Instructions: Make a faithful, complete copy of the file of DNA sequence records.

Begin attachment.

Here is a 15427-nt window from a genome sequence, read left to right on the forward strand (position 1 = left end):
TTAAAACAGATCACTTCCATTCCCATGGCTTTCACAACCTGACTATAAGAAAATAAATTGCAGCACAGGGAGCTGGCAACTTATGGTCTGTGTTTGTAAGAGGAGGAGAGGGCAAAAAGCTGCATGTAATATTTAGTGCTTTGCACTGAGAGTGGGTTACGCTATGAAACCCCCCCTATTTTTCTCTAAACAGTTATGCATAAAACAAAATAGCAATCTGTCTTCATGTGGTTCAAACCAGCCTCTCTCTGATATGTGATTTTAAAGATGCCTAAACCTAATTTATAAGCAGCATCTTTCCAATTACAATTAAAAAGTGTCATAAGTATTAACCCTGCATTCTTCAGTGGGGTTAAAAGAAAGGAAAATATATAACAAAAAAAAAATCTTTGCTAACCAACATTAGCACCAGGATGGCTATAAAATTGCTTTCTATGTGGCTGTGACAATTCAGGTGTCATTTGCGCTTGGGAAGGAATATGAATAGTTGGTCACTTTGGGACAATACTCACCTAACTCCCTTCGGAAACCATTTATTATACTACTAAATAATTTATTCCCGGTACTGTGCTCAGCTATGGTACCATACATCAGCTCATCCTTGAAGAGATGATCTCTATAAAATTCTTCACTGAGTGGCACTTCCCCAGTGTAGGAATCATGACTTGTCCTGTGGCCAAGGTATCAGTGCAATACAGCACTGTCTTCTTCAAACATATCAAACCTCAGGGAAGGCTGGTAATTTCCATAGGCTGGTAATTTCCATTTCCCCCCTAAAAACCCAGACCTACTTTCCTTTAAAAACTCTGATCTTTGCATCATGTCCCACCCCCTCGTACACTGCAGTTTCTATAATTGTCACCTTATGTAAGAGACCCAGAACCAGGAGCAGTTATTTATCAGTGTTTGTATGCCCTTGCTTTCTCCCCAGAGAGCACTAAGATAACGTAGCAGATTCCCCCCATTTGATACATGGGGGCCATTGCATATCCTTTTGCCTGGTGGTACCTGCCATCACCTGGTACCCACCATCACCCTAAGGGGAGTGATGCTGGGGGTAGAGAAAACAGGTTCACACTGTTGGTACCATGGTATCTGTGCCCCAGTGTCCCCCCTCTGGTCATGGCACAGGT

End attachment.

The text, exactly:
Here is a 15427-nt window from a genome sequence, read left to right on the forward strand (position 1 = left end):
TTAAAACAGATCACTTCCATTCCCATGGCTTTCACAACCTGACTATAAGAAAATAAATTGCAGCACAGGGAGCTGGCAACTTATGGTCTGTGTTTGTAAGAGGAGGAGAGGGCAAAAAGCTGCATGTAATATTTAGTGCTTTGCACTGAGAGTGGGTTACGCTATGAAACCCCCCCTATTTTTCTCTAAACAGTTATGCATAAAACAAAATAGCAATCTGTCTTCATGTGGTTCAAACCAGCCTCTCTCTGATATGTGATTTTAAAGATGCCTAAACCTAATTTATAAGCAGCATCTTTCCAATTACAATTAAAAAGTGTCATAAGTATTAACCCTGCATTCTTCAGTGGGGTTAAAAGAAAGGAAAATATATAACAAAAAAAAAATCTTTGCTAACCAACATTAGCACCAGGATGGCTATAAAATTGCTTTCTATGTGGCTGTGACAATTCAGGTGTCATTTGCGCTTGGGAAGGAATATGAATAGTTGGTCACTTTGGGACAATACTCACCTAACTCCCTTCGGAAACCATTTATTATACTACTAAATAATTTATTCCCGGTACTGTGCTCAGCTATGGTACCATACATCAGCTCATCCTTGAAGAGATGATCTCTATAAAATTCTTCACTGAGTGGCACTTCCCCAGTGTAGGAATCATGACTTGTCCTGTGGCCAAGGTATCAGTGCAATACAGCACTGTCTTCTTCAAACATATCAAACCTCAGGGAAGGCTGGTAATTTCCATAGGCTGGTAATTTCCATTTCCCCCCTAAAAACCCAGACCTACTTTCCTTTAAAAACTCTGATCTTTGCATCATGTCCCACCCCCTCGTACACTGCAGTTTCTATAATTGTCACCTTATGTAAGAGACCCAGAACCAGGAGCAGTTATTTATCAGTGTTTGTATGCCCTTGCTTTCTCCCCAGAGAGCACTAAGATAACGTAGCAGATTCCCCCCATTTGATACATGGGGGCCATTGCATATCCTTTTGCCTGGTGGTACCTGCCATCACCTGGTACCCACCATCACCCTAAGGGGAGTGATGCTGGGGGTAGAGAAAACAGGTTCACACTGTTGGTACCATGGTATCTGTGCCCCAGTGTCCCCCCTCTGGTCATGGCACAGGT